A Guide to the Time to Hire Metric
Most of us have heard the famous phrase “time is money,” but this adage has never been more pertinent in the increasingly fast-paced and constantly evolving recruitment industry. Unsurprisingly, this ideology has become a key concept in the business and recruitment world. But how can saving time also save you money, and what else can we learn from analyzing the time to hire metric?
What Is Time to Hire?
The basic definition of “time to hire” is simply the time elapsed between the acceptance of a position by a successful candidate from when they initially enter the application process. For example, if a candidate sends in an application for an open position and accepts a job offer 20 days later – the time to hire in this scenario would be 20 days.
Time to Hire vs. Time to Fill
Some people often use the term “time to hire” and “time to fill” interchangeably. However, there is a distinct difference in definitions.
Essentially, time to hire is a metric used to measure the time in which eventually successful candidates who accept the position complete your application process. On the other hand, time to fill measures how long an open position stays vacant; it may have a starting point either when the position is posted for applications or when the position is approved by the HR and/or finance department. The unit of measure is days for both metrics. The time to fill timeline can be seen below:
As the timeline illustrates, time to hire is nested within time to fill, and thus will always be a smaller number of days than time to fill. This is a basic model of both time to hire and time to fill for an open position, but the model becomes more complex when expanded to include more variables of interest.
What Is the Average Time to Hire?
When talking about the average time to hire, we are referring to the mean average, which is calculated by dividing the sum of time to hire for all open positions by the total number of open positions. This can be represented by the formula:
Where n is the total number of open positions and x is the time to hire variable for each position.
For example, if there were three positions filled and the time to hire ( for these positions were 20, 30, and 15 days, respectively, then the average time to hire would be:
Calculating the average time to hire can be valuable information, as it indicates the efficiency of your application process. If an average time to hire is too long, candidates may already be recruited by another company. It can also be used to get insight on the candidate experience, as a long time to hire average would often be viewed negatively by prospective candidates and can cause high-quality candidates to lose interest in the position entirely and drop out.
The average time to fill is calculated similarly, where would now represent the time to fill per position instead. This can help pinpoint weaknesses in other areas of your hiring operation. Additionally, a long average time to fill would indicate a larger recruitment budget needed to cover costs. Such costs may include keeping postings up for a longer duration, making more posts, or needing more sourcing by recruiters in your employ.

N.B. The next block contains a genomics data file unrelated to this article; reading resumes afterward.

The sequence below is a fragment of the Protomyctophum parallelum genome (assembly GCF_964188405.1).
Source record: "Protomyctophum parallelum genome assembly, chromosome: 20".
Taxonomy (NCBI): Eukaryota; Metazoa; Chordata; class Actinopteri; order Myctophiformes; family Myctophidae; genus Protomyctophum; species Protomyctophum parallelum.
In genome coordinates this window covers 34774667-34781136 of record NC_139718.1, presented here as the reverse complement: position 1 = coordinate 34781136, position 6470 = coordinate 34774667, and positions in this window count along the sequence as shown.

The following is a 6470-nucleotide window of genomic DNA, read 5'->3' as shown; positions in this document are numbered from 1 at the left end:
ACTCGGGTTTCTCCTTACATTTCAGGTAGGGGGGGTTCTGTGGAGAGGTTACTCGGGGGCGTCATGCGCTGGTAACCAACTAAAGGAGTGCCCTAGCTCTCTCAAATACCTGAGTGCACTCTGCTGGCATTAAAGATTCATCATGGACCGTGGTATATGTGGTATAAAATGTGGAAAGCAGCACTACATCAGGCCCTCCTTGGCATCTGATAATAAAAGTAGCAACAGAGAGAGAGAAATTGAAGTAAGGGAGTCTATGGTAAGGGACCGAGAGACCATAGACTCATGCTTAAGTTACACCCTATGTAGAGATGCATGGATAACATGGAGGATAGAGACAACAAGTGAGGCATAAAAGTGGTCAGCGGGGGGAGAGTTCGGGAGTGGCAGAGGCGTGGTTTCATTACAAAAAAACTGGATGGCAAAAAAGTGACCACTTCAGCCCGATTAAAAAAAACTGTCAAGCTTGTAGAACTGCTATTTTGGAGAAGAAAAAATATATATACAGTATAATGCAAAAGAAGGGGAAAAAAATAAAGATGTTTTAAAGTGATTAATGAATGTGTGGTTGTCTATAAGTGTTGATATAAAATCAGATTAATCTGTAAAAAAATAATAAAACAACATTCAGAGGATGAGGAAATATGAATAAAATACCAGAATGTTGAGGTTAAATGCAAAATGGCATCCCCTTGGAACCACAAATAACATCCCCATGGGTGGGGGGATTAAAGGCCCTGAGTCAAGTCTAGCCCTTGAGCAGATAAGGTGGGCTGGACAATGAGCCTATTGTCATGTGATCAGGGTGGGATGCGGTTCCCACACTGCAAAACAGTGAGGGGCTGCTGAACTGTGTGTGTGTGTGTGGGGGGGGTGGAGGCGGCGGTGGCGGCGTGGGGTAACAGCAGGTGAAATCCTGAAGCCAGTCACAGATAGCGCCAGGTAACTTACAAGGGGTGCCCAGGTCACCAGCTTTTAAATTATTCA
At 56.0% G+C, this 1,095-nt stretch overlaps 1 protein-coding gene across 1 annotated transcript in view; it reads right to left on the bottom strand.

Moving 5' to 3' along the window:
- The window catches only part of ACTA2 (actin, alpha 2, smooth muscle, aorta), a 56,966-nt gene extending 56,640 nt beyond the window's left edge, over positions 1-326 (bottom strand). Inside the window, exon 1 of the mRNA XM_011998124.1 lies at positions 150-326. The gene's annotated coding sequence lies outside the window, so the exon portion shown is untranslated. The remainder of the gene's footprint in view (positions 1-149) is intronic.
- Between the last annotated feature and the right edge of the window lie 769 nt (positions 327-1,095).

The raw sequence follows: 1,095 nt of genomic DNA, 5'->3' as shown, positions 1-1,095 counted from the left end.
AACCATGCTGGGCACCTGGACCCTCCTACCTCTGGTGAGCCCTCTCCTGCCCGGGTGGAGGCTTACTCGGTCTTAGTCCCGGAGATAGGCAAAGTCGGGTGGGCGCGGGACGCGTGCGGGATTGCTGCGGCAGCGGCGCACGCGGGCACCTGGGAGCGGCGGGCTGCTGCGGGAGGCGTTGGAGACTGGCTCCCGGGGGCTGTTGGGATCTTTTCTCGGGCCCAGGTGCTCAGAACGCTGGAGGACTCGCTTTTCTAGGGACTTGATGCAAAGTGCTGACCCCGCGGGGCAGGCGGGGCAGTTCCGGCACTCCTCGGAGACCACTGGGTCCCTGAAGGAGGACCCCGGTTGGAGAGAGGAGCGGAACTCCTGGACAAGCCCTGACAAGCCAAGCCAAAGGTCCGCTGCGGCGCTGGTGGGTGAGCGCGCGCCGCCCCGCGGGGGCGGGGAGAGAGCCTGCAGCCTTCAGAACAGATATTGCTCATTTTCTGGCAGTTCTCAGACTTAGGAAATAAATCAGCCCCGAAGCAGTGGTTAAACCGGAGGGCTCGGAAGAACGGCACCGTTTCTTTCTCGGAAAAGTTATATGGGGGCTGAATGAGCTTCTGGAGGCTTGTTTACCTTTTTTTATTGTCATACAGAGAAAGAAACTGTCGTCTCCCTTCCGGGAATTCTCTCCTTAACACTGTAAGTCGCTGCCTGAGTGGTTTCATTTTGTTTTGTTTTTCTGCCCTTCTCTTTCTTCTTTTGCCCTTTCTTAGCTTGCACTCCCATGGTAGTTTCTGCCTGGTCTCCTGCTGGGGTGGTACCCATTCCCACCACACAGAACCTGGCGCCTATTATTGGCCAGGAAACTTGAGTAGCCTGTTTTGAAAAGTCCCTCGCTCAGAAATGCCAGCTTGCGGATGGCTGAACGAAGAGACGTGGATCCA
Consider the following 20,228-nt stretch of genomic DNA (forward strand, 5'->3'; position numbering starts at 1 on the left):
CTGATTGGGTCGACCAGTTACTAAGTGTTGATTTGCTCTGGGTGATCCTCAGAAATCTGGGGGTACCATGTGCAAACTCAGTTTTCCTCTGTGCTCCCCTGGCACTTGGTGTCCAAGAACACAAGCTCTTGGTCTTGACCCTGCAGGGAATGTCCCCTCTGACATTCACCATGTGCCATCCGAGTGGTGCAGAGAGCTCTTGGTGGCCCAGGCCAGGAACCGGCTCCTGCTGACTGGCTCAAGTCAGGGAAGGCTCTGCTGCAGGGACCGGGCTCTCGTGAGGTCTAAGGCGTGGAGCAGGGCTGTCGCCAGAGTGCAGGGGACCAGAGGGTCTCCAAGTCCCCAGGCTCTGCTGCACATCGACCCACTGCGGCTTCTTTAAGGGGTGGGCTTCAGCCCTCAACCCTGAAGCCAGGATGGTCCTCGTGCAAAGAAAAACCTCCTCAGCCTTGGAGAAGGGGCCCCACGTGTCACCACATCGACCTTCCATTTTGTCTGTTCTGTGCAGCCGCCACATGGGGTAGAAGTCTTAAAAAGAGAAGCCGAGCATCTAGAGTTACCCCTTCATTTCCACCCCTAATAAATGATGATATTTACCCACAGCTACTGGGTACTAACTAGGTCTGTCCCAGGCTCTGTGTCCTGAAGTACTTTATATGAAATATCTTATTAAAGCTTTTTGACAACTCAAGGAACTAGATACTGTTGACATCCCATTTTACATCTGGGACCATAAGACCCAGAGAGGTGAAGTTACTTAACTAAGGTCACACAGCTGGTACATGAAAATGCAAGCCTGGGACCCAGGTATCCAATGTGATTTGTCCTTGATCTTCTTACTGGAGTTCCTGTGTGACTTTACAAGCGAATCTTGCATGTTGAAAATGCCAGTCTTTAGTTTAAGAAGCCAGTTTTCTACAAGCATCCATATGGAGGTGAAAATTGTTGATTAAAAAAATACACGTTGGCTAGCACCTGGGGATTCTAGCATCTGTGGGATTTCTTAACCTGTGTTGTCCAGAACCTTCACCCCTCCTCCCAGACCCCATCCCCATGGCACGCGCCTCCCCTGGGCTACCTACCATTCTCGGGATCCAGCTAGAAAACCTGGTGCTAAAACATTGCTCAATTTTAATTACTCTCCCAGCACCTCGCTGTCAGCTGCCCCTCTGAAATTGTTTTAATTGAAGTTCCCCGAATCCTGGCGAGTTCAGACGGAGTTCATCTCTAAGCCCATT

Ways To Reduce Time to Hire
Some actionable strategies include:
- Scrutinize each stage of your hiring process – break down and compile data for every element of your hiring process. This will help you determine which stage is taking the longest, understand why this is happening, and figure out ways this can be improved.
- Improve your job postings – a well-written, detailed job description will attract more quality applicants at a faster rate.
- Use assessment software - various skills tests, personality questionnaires, or cognitive ability assessments can be used to screen candidates much faster. They could replace the telephone interview stage, which tends to take longer to evaluate.
- Use templates – customize effectively written email templates sent to candidates to shorten the time spent on correspondence and scheduling without compromising personalization.
What Are the Recruiting Metrics That Matter?
While we have discussed the significance of time to hire, this is not the only metric of importance to establish the best course of action in enhancing your recruitment process. Also, consider:
- Qualified candidates per hire is the average number of candidates who pass the first stage of the recruitment process and is a measure of effectiveness in your sourcing and postings.
- Interviews per hire could indicate that there are too many or too few candidates being interviewed for each position which may imply that the screening and/or sourcing process needs adjusting.
- Cost per hire is the average total amount spent to fill an open position. This is an imperative metric to analyze the budget for your hiring process.
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